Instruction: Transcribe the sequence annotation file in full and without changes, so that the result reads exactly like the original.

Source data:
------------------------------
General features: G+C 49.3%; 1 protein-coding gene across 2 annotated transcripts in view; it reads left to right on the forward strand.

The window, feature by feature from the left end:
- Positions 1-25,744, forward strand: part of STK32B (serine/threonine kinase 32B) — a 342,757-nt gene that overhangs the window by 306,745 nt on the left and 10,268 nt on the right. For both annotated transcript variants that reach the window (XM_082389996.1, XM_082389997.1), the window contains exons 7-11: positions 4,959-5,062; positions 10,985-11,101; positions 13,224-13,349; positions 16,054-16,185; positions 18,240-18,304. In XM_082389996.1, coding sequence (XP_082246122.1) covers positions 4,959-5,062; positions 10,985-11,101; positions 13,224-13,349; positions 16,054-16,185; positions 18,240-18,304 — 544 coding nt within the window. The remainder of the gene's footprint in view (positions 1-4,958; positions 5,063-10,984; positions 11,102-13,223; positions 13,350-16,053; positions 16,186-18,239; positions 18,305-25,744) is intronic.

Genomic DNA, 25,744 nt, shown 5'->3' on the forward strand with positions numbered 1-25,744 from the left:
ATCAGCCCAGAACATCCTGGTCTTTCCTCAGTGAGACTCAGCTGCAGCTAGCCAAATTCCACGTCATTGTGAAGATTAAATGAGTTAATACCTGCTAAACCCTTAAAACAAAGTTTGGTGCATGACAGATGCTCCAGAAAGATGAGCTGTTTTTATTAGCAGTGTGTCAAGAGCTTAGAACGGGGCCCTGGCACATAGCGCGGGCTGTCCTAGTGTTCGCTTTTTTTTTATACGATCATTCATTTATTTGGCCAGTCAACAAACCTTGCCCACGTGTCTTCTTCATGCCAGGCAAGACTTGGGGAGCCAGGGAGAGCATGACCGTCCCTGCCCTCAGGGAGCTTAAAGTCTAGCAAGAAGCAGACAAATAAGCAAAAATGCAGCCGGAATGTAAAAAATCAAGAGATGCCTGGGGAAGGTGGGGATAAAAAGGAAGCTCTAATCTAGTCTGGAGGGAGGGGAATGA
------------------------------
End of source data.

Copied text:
General features: G+C 49.3%; 1 protein-coding gene across 2 annotated transcripts in view; it reads left to right on the forward strand.

The window, feature by feature from the left end:
- Positions 1-25,744, forward strand: part of STK32B (serine/threonine kinase 32B) — a 342,757-nt gene that overhangs the window by 306,745 nt on the left and 10,268 nt on the right. For both annotated transcript variants that reach the window (XM_082389996.1, XM_082389997.1), the window contains exons 7-11: positions 4,959-5,062; positions 10,985-11,101; positions 13,224-13,349; positions 16,054-16,185; positions 18,240-18,304. In XM_082389996.1, coding sequence (XP_082246122.1) covers positions 4,959-5,062; positions 10,985-11,101; positions 13,224-13,349; positions 16,054-16,185; positions 18,240-18,304 — 544 coding nt within the window. The remainder of the gene's footprint in view (positions 1-4,958; positions 5,063-10,984; positions 11,102-13,223; positions 13,350-16,053; positions 16,186-18,239; positions 18,305-25,744) is intronic.

Genomic DNA, 25,744 nt, shown 5'->3' on the forward strand with positions numbered 1-25,744 from the left:
ATCAGCCCAGAACATCCTGGTCTTTCCTCAGTGAGACTCAGCTGCAGCTAGCCAAATTCCACGTCATTGTGAAGATTAAATGAGTTAATACCTGCTAAACCCTTAAAACAAAGTTTGGTGCATGACAGATGCTCCAGAAAGATGAGCTGTTTTTATTAGCAGTGTGTCAAGAGCTTAGAACGGGGCCCTGGCACATAGCGCGGGCTGTCCTAGTGTTCGCTTTTTTTTTATACGATCATTCATTTATTTGGCCAGTCAACAAACCTTGCCCACGTGTCTTCTTCATGCCAGGCAAGACTTGGGGAGCCAGGGAGAGCATGACCGTCCCTGCCCTCAGGGAGCTTAAAGTCTAGCAAGAAGCAGACAAATAAGCAAAAATGCAGCCGGAATGTAAAAAATCAAGAGATGCCTGGGGAAGGTGGGGATAAAAAGGAAGCTCTAATCTAGTCTGGAGGGAGGGGAATGA